At Jack Murphy Stadium, 39-year old Cardinals outfielder Lou Brock steals two bases, breaking the 49-year-old career stolen bases record with his 893rd swipe. The Georgia Peach had established the mark in 1928 as a member of the Philadelphia A's at the age of 41.
In a 6-1 loss at Baltimore, Angel starter Nolan Ryan, who will finish the season fanning 341 batters, strikes out 11 Orioles to pass 300 mark for the fifth time in his career. The future Hall of Fame right-hander will retire as baseball’s all-time leader with 5,714, averaging 9.5 K’s per nine innings.
Don Baylor is hit by a first inning pitch thrown by Angels' hurler Kirk McCaskill. It is the 190th time the Yankee DH has been plunked which breaks, pardon the expression, Minnie Minoso’s American League record.
The Angels, down by eight runs in the bottom of the final frame, score nine times to beat the Tigers, 13-12. Dick Schofield, batting for the second time in the inning, completes the amazing comeback with a two-out walk-off grand slam off Willie Hernandez.
Giving up just three singles, recently acquired Mets southpaw Frank Viola out duels Orel Hershiser and beats the Dodgers, 1-0. The classic contest between two aces marked the first time in baseball history that the reigning winners of the Cy Young Award have faced one another in the regular season.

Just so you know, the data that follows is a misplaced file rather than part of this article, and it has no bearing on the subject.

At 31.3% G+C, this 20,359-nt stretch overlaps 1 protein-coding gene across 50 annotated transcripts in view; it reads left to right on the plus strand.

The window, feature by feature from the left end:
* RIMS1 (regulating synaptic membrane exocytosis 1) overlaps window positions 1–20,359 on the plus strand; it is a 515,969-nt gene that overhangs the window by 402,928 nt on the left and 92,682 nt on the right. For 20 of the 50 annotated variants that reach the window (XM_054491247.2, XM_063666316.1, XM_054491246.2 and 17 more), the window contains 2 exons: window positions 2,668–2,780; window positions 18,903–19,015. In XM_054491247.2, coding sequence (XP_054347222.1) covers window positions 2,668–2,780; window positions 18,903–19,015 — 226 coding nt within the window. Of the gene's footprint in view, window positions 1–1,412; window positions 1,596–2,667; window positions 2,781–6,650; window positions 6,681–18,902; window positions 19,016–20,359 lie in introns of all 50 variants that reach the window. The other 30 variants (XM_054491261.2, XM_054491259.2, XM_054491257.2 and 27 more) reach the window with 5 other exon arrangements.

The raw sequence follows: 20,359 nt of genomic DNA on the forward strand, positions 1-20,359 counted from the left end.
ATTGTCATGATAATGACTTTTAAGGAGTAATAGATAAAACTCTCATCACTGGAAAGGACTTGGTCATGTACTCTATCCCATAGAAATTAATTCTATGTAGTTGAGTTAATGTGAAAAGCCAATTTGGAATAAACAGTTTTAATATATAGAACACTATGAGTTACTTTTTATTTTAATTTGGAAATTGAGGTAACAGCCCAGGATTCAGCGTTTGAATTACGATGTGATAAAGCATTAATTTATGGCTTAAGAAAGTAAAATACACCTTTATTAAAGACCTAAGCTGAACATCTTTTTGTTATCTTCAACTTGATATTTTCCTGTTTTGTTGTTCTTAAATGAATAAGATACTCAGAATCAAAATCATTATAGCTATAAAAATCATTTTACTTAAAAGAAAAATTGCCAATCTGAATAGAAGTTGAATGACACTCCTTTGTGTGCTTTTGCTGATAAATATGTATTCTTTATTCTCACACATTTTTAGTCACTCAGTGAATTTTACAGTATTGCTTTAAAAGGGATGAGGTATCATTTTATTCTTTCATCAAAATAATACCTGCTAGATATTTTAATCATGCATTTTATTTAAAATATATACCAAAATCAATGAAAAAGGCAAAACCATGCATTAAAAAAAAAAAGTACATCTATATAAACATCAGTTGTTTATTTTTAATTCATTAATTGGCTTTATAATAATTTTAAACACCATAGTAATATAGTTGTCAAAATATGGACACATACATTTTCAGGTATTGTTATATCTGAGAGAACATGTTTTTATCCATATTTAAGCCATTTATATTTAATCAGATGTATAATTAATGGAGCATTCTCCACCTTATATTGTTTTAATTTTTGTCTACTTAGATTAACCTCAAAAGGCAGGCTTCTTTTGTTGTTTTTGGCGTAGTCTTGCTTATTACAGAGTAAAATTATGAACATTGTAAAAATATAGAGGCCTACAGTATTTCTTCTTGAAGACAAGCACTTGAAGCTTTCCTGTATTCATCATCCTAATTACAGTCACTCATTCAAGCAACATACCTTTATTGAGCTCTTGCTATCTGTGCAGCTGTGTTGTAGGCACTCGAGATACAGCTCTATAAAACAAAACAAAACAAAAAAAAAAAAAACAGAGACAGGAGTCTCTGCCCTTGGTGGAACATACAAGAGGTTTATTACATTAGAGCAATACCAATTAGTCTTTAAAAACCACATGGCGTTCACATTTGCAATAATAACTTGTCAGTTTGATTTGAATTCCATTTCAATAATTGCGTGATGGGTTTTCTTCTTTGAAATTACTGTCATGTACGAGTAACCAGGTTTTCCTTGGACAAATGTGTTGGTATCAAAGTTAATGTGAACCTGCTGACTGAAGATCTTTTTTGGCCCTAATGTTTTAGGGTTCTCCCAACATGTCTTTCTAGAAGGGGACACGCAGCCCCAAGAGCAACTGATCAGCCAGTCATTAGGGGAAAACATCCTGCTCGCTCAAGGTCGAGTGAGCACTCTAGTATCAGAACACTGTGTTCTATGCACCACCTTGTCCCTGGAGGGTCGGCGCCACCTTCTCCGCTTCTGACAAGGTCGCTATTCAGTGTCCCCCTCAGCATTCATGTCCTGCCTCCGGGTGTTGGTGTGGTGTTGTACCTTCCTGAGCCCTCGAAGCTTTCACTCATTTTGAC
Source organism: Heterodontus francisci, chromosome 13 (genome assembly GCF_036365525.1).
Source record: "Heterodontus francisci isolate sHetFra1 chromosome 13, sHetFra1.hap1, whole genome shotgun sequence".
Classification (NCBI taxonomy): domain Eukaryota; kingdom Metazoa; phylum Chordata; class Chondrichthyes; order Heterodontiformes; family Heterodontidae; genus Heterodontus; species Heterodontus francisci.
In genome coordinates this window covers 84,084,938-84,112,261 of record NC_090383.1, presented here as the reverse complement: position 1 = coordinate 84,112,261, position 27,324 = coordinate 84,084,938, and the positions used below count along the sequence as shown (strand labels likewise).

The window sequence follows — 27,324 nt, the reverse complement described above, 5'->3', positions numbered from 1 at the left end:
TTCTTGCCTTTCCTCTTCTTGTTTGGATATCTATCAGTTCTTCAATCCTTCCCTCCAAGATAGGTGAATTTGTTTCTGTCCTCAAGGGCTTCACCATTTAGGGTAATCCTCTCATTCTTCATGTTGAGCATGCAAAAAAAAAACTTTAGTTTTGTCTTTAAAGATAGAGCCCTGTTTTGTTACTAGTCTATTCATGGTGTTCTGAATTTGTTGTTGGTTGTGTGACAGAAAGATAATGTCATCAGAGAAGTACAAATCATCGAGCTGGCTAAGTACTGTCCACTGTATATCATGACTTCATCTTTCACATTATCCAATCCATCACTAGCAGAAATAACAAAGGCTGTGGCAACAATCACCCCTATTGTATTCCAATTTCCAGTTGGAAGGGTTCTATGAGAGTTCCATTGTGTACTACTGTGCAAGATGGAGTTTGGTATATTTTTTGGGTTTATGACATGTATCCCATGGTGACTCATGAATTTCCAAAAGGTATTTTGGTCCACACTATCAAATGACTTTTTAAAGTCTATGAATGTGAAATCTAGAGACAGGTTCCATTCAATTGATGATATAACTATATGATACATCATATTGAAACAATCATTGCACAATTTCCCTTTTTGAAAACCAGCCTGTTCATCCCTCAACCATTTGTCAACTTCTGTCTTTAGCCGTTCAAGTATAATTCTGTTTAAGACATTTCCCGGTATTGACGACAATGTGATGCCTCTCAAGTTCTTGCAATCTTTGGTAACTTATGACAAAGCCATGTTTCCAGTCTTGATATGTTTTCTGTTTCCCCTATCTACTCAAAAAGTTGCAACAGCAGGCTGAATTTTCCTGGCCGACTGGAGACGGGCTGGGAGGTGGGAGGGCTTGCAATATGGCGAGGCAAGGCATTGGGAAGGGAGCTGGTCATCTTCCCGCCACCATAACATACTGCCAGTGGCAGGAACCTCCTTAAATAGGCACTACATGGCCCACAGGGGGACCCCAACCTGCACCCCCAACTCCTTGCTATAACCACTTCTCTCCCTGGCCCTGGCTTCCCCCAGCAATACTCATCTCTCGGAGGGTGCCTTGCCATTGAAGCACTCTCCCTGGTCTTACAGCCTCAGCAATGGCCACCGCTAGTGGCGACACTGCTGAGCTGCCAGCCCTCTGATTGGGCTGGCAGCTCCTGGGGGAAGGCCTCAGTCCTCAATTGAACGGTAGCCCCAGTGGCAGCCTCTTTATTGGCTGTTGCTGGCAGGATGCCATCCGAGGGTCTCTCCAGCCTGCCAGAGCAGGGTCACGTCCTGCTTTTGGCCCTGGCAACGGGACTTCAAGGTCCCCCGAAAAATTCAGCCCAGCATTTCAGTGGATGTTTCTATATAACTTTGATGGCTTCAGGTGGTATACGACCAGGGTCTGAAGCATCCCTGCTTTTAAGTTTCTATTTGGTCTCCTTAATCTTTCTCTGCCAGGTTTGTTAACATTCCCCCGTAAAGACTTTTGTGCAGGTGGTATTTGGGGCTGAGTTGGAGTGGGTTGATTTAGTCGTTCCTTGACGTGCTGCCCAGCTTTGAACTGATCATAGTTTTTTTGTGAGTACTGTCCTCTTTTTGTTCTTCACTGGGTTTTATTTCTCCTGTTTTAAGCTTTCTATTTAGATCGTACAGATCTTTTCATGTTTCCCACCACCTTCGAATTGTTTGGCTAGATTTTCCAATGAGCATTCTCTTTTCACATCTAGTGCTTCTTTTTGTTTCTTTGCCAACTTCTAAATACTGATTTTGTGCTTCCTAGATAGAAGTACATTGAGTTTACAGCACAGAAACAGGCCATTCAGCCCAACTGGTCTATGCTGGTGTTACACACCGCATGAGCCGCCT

Joining Hall of Famers Willie Mays and Hank Aaron, George Brett becomes only the third player in baseball history to swipe his 200th stolen base as well as collecting 3,000 hits and 300 home runs. The Royals' third baseman's historic heist takes place during a 5-4, 12-inning victory over the Red Sox at Kauffman Stadium.
With two out in the ninth inning at Three Rivers Stadium, Paul Wagner loses a no-hitter against Rockies on an infield single by Andres Galarraga. The 27-year old Pirates right-hander will win the game, 4-0, but will lead the National League in losses this season, posting a 5-16 record for Pittsburgh.